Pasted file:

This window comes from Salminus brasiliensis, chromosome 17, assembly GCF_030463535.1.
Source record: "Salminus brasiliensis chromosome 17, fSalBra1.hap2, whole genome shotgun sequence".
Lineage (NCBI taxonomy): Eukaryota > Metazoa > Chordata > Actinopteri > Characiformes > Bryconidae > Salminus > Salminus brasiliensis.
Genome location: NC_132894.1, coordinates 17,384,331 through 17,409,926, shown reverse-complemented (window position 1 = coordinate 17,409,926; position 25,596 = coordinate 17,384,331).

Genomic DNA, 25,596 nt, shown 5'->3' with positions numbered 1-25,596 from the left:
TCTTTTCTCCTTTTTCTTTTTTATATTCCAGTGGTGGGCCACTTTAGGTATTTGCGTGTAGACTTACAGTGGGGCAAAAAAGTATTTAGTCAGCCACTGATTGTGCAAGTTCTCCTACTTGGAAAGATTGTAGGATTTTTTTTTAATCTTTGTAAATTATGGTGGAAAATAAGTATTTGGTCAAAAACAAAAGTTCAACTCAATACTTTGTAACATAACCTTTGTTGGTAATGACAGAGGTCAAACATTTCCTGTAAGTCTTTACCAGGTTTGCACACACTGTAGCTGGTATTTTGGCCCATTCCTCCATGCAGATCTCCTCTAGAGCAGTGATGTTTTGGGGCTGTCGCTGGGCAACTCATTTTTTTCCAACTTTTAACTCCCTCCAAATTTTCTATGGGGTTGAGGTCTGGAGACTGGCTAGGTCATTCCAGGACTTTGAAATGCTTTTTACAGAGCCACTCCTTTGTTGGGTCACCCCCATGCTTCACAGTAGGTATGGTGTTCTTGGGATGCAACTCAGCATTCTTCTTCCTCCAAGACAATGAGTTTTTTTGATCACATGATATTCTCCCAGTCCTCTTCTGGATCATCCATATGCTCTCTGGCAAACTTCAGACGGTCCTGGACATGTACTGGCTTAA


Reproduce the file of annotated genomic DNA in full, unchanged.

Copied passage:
This window comes from Salminus brasiliensis, chromosome 17, assembly GCF_030463535.1.
Source record: "Salminus brasiliensis chromosome 17, fSalBra1.hap2, whole genome shotgun sequence".
Lineage (NCBI taxonomy): Eukaryota > Metazoa > Chordata > Actinopteri > Characiformes > Bryconidae > Salminus > Salminus brasiliensis.
Genome location: NC_132894.1, coordinates 17,384,331 through 17,409,926, shown reverse-complemented (window position 1 = coordinate 17,409,926; position 25,596 = coordinate 17,384,331).

Genomic DNA, 25,596 nt, shown 5'->3' with positions numbered 1-25,596 from the left:
TCTTTTCTCCTTTTTCTTTTTTATATTCCAGTGGTGGGCCACTTTAGGTATTTGCGTGTAGACTTACAGTGGGGCAAAAAAGTATTTAGTCAGCCACTGATTGTGCAAGTTCTCCTACTTGGAAAGATTGTAGGATTTTTTTTTAATCTTTGTAAATTATGGTGGAAAATAAGTATTTGGTCAAAAACAAAAGTTCAACTCAATACTTTGTAACATAACCTTTGTTGGTAATGACAGAGGTCAAACATTTCCTGTAAGTCTTTACCAGGTTTGCACACACTGTAGCTGGTATTTTGGCCCATTCCTCCATGCAGATCTCCTCTAGAGCAGTGATGTTTTGGGGCTGTCGCTGGGCAACTCATTTTTTTCCAACTTTTAACTCCCTCCAAATTTTCTATGGGGTTGAGGTCTGGAGACTGGCTAGGTCATTCCAGGACTTTGAAATGCTTTTTACAGAGCCACTCCTTTGTTGGGTCACCCCCATGCTTCACAGTAGGTATGGTGTTCTTGGGATGCAACTCAGCATTCTTCTTCCTCCAAGACAATGAGTTTTTTTGATCACATGATATTCTCCCAGTCCTCTTCTGGATCATCCATATGCTCTCTGGCAAACTTCAGACGGTCCTGGACATGTACTGGCTTAA